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Gresham College: Prof. Sir Richard Evans – The Rise and Fall of European Empires from the 16th to the 20th century – #5/6 – Exploitation And Resistance

31/12/2018

About this lecture series

Empire has been the defining world experience of the modern era. Already in the sixteenth and seventeenth centuries, European powers put their stamp on the Americas. After the decline of the old pre-industrial empires in the eighteenth and early nineteenth centuries, new empires arose, as Europe raced ahead of the rest of the world in terms of economic and military power. In 1800, Europe and its colonies and ex-colonies covered just over half the land surface of the world; by 1914 this proportion had increased to nearly 85 per cent. By the Second World War, the only major inhabited areas of the world that had never been under European rule were China, Ethiopia, Japan, Mongolia, Persia, Siam, and Tibet. Yet within little more than thirty years, these great global empires had almost all collapsed, and by the end of the twentieth century, all that was left were a few isolated and fragmentary colonial possessions.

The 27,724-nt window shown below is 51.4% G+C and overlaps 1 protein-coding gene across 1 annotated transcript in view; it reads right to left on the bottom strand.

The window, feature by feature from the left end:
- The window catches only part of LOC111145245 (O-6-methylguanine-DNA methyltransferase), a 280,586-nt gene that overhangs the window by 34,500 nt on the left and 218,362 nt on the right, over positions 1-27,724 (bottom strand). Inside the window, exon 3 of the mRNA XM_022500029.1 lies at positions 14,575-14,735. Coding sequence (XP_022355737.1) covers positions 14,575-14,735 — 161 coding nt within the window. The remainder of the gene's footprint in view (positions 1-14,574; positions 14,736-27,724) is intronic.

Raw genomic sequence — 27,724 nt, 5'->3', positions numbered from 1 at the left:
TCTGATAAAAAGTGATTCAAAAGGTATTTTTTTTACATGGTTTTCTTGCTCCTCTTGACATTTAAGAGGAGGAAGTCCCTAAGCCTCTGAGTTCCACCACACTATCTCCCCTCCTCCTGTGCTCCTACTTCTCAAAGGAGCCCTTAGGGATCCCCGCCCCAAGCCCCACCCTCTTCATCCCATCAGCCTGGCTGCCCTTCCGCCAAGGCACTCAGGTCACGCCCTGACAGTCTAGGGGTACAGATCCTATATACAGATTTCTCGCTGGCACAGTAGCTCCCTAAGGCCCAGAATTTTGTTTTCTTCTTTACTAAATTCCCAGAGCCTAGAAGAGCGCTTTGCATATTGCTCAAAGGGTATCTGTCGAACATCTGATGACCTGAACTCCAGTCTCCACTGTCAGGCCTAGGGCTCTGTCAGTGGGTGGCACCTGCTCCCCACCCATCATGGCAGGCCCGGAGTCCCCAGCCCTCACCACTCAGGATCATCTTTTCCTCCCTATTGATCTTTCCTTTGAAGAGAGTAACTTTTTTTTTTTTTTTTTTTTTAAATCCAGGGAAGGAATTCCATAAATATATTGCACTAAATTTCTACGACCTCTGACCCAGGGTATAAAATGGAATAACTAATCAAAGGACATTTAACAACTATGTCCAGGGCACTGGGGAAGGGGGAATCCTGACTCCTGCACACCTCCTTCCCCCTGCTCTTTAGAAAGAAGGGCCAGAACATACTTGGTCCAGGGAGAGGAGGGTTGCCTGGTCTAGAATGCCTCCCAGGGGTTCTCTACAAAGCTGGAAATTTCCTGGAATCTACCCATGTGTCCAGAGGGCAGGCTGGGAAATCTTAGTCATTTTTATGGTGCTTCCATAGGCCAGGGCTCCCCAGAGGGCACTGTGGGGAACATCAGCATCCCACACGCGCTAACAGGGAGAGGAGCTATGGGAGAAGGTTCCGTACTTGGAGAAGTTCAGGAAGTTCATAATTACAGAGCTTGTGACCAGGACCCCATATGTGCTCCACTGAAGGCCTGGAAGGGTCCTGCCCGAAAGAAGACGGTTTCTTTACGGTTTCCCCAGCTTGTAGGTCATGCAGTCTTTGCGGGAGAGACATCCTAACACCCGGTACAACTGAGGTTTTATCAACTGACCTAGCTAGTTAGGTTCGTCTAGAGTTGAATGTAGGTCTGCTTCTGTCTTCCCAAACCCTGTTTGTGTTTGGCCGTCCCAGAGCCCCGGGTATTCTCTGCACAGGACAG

This series of six lectures examines the rise and fall of the great European empires in a transnational and comparative framework, taking in not only the British and French experience but also that of other major and minor European colonial powers such as Germany, Holland, Italy, Portugal, Russia and Spain. The lectures conclude with a discussion of the impact of empire and imperialism in the twenty-first century.